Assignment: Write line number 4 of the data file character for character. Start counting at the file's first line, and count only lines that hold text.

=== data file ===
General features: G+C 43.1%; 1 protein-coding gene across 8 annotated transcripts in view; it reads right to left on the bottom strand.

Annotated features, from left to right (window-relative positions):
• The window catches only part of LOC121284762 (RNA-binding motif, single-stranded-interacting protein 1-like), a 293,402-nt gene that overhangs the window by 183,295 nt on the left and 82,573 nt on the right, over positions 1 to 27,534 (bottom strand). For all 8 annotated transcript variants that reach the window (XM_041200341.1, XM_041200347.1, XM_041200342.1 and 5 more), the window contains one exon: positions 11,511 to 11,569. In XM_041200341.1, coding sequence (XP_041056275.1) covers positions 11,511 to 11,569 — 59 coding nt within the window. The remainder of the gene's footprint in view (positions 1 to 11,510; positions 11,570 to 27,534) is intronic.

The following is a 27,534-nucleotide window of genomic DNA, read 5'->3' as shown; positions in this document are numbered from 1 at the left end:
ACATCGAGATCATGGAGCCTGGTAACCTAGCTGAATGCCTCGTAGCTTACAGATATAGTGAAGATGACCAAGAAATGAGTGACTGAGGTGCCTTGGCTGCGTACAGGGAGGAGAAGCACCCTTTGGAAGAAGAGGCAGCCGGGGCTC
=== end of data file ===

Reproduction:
The following is a 27,534-nucleotide window of genomic DNA, read 5'->3' as shown; positions in this document are numbered from 1 at the left end: